The precarious state of the world’s coral reefs has been a highly visible subject for a decade or more. Mostly what we hear about is the loss of some of the most beautiful sights on the planet. But there is far more at stake than scenic wonders.
The warming and acidifying of ocean waters are causing corals to increasingly bleach and often die. Corals provide a unique food source for some species of fish and a three-dimensional habitat for many others. The fish that depend on corals are often prey for fish that don’t depend directly on corals and so on up the food chain.
What happens to fish when coral reefs disappear? The fish species that feed on corals will starve while others will seek alternative rocky habitats.
A new study by the University of Helsinki uses statistical methods to predict how fish diversity will respond to declines in coral diversity. It concludes that a future coral loss might cause a 40% reduction in reef fish diversity globally. This is more than a loss of colorful sights for snorkelers; reef fishes provide essential protein for millions of people around the world.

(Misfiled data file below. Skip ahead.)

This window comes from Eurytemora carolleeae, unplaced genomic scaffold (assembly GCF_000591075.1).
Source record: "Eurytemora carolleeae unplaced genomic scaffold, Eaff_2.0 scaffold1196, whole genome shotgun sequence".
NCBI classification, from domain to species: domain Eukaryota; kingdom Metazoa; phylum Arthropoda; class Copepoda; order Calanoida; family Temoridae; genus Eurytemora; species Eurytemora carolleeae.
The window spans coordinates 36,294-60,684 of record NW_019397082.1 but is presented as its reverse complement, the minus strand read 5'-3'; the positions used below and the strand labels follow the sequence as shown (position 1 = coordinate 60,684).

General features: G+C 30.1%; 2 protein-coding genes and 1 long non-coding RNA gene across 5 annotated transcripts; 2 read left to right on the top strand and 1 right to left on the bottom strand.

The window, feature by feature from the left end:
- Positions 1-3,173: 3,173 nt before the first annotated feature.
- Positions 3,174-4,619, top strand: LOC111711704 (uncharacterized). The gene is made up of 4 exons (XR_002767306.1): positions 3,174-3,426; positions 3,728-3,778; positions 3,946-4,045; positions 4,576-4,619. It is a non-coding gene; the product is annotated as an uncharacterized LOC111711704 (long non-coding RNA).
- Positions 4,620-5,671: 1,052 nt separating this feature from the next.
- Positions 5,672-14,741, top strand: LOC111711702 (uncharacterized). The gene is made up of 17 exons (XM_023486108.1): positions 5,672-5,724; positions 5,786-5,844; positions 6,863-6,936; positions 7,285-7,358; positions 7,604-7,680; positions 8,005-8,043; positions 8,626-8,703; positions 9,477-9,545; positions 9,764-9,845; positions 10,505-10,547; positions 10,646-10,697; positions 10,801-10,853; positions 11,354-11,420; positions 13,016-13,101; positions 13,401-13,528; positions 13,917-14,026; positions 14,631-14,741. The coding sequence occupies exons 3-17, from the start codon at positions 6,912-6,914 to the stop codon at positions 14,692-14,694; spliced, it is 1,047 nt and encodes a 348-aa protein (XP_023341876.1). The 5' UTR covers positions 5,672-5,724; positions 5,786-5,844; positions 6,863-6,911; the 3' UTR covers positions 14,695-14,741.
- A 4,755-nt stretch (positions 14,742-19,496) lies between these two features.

The estimate of potential loss of fish species greatly exceeds the number of species known to depend directly or even indirectly on coral. The implication is that coral reef food webs will begin to unravel if corals go extinct. This unraveling is expected to be worse in some places than others. The Central Pacific, for example, could lose 60% of its reef fish.
For both snorkelers and for the millions who depend upon reef fishes for food, the need for greater efforts to conserve and restore coral reefs is apparent.
A future ocean that is too warm for corals might have half as many fish species
Photo, posted September 27, 2009, courtesy of Matt Kieffer via Flickr.
Earth Wise is a production of WAMC Northeast Public Radio.